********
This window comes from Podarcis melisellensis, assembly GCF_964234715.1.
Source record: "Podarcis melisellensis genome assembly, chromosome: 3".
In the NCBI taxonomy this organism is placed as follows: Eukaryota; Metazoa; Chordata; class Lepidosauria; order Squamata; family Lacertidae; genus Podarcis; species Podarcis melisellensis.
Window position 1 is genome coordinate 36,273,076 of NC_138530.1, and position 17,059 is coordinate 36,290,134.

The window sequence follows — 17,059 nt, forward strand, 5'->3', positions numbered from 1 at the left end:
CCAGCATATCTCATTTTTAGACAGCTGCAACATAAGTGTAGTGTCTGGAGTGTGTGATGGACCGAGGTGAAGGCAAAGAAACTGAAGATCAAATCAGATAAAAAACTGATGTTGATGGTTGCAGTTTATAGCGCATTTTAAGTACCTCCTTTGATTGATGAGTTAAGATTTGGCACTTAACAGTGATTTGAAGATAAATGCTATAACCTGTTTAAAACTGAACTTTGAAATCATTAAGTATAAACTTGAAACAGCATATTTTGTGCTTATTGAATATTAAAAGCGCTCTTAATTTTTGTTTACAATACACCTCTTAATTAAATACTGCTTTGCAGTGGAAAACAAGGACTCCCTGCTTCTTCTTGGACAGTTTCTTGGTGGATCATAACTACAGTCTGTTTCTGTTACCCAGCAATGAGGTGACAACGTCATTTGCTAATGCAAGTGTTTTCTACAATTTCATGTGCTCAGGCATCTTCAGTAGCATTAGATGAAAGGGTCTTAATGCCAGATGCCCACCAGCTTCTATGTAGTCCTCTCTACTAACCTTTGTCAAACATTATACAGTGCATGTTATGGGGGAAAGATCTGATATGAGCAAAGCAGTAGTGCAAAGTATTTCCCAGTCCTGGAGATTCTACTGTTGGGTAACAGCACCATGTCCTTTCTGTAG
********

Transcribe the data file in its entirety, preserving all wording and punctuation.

This window comes from Podarcis melisellensis, assembly GCF_964234715.1.
Source record: "Podarcis melisellensis genome assembly, chromosome: 3".
In the NCBI taxonomy this organism is placed as follows: Eukaryota; Metazoa; Chordata; class Lepidosauria; order Squamata; family Lacertidae; genus Podarcis; species Podarcis melisellensis.
Window position 1 is genome coordinate 36,273,076 of NC_138530.1, and position 17,059 is coordinate 36,290,134.

The window sequence follows — 17,059 nt, forward strand, 5'->3', positions numbered from 1 at the left end:
CCAGCATATCTCATTTTTAGACAGCTGCAACATAAGTGTAGTGTCTGGAGTGTGTGATGGACCGAGGTGAAGGCAAAGAAACTGAAGATCAAATCAGATAAAAAACTGATGTTGATGGTTGCAGTTTATAGCGCATTTTAAGTACCTCCTTTGATTGATGAGTTAAGATTTGGCACTTAACAGTGATTTGAAGATAAATGCTATAACCTGTTTAAAACTGAACTTTGAAATCATTAAGTATAAACTTGAAACAGCATATTTTGTGCTTATTGAATATTAAAAGCGCTCTTAATTTTTGTTTACAATACACCTCTTAATTAAATACTGCTTTGCAGTGGAAAACAAGGACTCCCTGCTTCTTCTTGGACAGTTTCTTGGTGGATCATAACTACAGTCTGTTTCTGTTACCCAGCAATGAGGTGACAACGTCATTTGCTAATGCAAGTGTTTTCTACAATTTCATGTGCTCAGGCATCTTCAGTAGCATTAGATGAAAGGGTCTTAATGCCAGATGCCCACCAGCTTCTATGTAGTCCTCTCTACTAACCTTTGTCAAACATTATACAGTGCATGTTATGGGGGAAAGATCTGATATGAGCAAAGCAGTAGTGCAAAGTATTTCCCAGTCCTGGAGATTCTACTGTTGGGTAACAGCACCATGTCCTTTCTGTAG